And Dobzhansky does not for a second doubt that hybrids can form new varieties.  But, he says, those two distinct parental forms that produced the hybrid did not always exist.  Even if they were the result of other hybridizations, eventually you run up against a wall, beyond which you must ask – where did the first species come from, to begin this chain of hybridizations?  Mutation is a more powerful explanation, because it does not require the simultaneous creation of different syngameons.  Rather, once life began with genetic material, mutations could form to fuel the evolution of that first life.  And if mutations occurred in the past, there is no reason to suppose that they are not occurring today.  And, indeed, they are.

‘Since, furthermore, the only known mode of the origin of the gene variability is through mutation, it is justifiable to suppose that the variability in question arose ultimately by occurrence of mutants in nature.’

But how do we get from mutants to new species?  It is not enough for a ‘good’ mutation to arise; there needs to be a way to prevent the mutation from entering a related population.  Argues Dobzhansky, mutations provide variation, selection acts on variation, but it is reproductive isolation combined with selection and mutations that forms new species.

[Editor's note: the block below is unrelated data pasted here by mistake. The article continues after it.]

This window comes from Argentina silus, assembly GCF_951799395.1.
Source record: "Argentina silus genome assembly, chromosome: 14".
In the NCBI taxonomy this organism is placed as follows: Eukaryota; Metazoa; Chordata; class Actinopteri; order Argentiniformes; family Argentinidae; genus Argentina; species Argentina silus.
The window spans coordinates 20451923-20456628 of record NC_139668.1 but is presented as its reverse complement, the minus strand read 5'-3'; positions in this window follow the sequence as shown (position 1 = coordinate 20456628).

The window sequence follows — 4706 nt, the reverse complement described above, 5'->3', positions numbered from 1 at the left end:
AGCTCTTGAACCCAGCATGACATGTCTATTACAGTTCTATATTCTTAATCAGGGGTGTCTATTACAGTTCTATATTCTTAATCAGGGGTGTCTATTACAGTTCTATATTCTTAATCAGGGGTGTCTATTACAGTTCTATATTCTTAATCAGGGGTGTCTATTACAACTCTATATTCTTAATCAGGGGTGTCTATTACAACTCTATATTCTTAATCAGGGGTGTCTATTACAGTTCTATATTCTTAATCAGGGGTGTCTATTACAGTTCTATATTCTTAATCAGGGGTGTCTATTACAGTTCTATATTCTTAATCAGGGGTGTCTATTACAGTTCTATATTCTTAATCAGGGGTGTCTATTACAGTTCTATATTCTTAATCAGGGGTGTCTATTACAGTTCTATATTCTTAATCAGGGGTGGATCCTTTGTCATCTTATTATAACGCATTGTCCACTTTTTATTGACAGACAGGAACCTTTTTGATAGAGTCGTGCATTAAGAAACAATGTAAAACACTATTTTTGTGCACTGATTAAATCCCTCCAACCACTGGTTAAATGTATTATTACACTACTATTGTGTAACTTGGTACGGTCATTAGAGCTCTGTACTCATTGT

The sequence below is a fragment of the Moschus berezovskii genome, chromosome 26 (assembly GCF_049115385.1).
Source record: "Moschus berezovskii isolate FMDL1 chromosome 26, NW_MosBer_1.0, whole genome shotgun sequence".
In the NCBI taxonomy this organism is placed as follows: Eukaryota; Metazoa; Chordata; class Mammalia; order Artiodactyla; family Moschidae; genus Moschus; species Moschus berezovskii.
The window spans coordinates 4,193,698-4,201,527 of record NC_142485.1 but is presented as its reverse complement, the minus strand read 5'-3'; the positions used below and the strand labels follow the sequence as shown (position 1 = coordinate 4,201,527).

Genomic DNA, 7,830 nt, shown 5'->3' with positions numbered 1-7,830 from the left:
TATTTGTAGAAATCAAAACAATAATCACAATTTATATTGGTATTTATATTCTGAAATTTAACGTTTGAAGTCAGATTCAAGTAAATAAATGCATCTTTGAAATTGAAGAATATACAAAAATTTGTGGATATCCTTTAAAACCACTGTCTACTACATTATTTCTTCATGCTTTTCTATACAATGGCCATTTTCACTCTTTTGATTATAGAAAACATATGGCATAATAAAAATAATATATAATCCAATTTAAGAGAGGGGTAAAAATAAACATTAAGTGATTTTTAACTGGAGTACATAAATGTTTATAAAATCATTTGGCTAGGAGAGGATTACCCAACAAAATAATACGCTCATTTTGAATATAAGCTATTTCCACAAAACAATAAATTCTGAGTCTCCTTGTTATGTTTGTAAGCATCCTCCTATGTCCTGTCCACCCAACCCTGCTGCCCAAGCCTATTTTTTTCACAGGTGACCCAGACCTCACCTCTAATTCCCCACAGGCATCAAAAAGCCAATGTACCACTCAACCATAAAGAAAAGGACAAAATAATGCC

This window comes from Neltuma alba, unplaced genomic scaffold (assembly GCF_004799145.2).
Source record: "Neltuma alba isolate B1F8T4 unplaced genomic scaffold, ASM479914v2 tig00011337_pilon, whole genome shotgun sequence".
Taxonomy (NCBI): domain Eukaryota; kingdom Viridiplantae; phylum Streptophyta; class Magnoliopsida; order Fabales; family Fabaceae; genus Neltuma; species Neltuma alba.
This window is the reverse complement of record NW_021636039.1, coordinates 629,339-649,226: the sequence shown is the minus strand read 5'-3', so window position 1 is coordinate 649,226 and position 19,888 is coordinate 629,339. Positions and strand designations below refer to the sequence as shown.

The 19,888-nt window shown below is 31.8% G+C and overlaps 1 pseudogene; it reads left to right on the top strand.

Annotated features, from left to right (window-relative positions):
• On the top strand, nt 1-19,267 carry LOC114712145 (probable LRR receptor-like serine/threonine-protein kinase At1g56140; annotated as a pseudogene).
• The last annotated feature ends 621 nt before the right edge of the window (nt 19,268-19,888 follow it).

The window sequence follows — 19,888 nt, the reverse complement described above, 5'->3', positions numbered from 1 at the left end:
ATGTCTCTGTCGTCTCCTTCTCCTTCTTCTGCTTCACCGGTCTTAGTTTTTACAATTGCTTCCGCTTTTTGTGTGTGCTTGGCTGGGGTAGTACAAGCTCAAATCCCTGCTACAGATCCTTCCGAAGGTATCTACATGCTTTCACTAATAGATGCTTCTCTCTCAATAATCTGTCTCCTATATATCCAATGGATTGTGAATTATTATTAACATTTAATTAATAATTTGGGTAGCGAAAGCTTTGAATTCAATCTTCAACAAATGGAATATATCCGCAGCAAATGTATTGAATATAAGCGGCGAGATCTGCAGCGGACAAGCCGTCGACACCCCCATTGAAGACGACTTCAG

Dobzhansky’s model for species formation was later taken up by Ernst Mayr, and then Jerry Coyne, Alan Orr and others.  It is the basis for the biological species concept which, although having its faults, is a useful way of explaining the diversity and discontinuity we see in sexual species.

Read Dobzhansky’s model and understand that you are reading history-in-the-making: